Transitioning back the office post-lockdown: The Returner, the Worrier and the Remainer.
As we begin the transition back to the workplace, many will raise the question to what extent will our pre-pandemic office return? During this transitional period there will undoubtably be variation across the workforce between those eager to ‘return to normal’ and those concerned about another upsurge in coronavirus cases. These differing approaches can be categorized into three personas: The Returner, the Worrier, and the Remainer.
Returners will be extremely enthusiastic about being back in the office for numerous reasons. Working remotely may not have been successful for them due to the availability of adequate facilities and a lack of collaborative opportunities. Returners may be craving the socialisation which is facilitated by a physical presence in the office. Furthermore, for many young professionals and graduates, the office environment provides an unparalleled opportunity to begin their careers by absorbing a wealth of knowledge from their peers.
Whilst encouraging a safe transition back to the office for those who wish to do so we must be mindful of the concerns of the Worriers and views of Remainers who undoubtably nurture a paralleled work ethic but maintain hesitancy in returning to the workplace. With so much uncertainty surrounding the coronavirus and the reopening of society, the worries about future waves of covid are not unreasonable. Like the Returners, the Worriers are eager to re-engage face-to-face with their colleagues and friends, to socialize, collaborate and regain a bit of ‘normality’, but are concerned about a mass return to the office evoking another wave in the pandemic. The approach in managing this group of team members will vastly differ from that of the Returner. Each person’s hesitancy will vary, and it is necessary to have honest, open, and flexible discussions around what will work for each individual. As our working models transition once again, we are all discovering which working practices will provide the best outcome for both employer and employee.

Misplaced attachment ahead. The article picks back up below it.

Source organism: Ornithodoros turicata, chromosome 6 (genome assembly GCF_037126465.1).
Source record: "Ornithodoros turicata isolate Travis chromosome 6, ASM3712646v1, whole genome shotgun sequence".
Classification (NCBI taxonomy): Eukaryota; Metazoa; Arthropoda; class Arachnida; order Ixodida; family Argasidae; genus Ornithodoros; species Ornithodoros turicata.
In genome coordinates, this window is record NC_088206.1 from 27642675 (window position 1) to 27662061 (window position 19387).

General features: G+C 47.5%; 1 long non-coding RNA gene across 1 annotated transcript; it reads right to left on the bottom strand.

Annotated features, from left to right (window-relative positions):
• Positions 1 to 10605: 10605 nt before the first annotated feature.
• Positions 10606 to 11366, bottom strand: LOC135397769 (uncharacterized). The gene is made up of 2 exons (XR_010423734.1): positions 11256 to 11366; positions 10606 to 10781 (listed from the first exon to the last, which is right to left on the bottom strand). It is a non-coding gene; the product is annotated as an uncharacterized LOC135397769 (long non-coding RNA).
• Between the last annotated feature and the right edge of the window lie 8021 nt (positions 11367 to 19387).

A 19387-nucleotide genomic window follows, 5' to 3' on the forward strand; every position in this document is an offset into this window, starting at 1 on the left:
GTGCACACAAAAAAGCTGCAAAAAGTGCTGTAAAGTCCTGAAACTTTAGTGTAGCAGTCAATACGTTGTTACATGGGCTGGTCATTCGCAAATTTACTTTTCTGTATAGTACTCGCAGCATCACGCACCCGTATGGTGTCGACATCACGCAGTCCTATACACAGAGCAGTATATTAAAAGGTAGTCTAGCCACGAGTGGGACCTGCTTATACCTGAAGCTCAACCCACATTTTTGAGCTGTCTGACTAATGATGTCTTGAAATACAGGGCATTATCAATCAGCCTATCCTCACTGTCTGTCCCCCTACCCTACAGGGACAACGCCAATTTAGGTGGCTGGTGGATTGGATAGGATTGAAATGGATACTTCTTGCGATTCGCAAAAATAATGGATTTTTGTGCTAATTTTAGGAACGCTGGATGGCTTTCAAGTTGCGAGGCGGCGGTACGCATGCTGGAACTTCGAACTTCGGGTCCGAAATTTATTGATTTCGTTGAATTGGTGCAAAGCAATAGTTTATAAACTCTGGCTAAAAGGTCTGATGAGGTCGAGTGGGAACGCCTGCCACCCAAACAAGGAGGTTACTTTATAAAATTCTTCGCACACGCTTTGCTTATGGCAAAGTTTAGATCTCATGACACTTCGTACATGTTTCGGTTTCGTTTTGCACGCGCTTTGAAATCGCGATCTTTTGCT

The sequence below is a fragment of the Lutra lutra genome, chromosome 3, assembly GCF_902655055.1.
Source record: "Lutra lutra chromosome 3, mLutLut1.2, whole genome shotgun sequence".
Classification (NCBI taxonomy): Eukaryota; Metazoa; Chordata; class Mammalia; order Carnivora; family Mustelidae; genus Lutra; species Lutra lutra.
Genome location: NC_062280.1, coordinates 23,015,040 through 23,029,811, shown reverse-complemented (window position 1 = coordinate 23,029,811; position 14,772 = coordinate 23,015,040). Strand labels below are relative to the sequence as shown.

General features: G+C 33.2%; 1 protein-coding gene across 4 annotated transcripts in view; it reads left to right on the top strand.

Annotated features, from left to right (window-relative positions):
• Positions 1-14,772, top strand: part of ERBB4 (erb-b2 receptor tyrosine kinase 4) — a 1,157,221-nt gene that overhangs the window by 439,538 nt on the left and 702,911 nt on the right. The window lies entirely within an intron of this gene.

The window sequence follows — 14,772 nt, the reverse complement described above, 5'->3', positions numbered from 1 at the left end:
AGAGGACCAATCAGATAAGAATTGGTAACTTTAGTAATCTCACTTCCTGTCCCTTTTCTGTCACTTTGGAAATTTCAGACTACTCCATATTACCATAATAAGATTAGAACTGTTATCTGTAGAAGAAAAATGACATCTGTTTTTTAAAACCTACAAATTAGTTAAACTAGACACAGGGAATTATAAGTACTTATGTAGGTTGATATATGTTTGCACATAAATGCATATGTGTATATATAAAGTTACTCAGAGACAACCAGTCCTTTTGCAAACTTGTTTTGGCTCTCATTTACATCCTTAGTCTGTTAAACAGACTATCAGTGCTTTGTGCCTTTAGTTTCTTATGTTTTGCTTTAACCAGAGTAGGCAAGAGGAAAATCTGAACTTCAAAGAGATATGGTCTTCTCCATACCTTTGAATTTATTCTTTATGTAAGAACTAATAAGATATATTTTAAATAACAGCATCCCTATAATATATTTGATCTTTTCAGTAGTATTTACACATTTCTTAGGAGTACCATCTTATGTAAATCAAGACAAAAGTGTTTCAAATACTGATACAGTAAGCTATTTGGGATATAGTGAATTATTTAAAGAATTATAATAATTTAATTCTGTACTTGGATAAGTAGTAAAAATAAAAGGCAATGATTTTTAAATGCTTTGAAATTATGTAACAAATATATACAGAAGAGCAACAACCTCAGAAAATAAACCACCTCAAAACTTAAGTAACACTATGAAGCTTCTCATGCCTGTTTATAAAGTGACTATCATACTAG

Remainers have utilized the pandemic and in some cases proven they can work efficiently, remotely. It is likely they will want to continue with this working dynamic following a potential mass return to the office. Arguably, if Remainers have successfully worked remotely for some time now there is cause to suggest that this practice could continue. Perhaps now is the time to consider the development of shared remote working locations in and around our cities.
What works best with regard to the level of hybrid working practices will vary across industries and individual companies. It may be determined by working practices or more simply by staff preference. This is where flexibility in dialogue and the consequential outcome of that conversation will be key. Be prepared, it is likely this conversation will continue to evolve.
We must remain mindful that rigidity towards working models has the potential to negatively impact staff retention and may hinder the attraction of new talent to a firm. If there is one thing this pandemic has taught us is that many people can effectively work and thrive from remote working locations. Some offices have already been practicing hybrid working models and incorporated increasing amounts of agile settings into their workspaces. The pandemic has invited us all to consider more flexible working strategies not just within our workplace but within our working patterns. Now really is the time above any other to sit as a team and talk openly about what is going to work for everyone. One thing is for certain, there will not be a one size fits all approach and finding the best solution for your team’s personas is the key for success.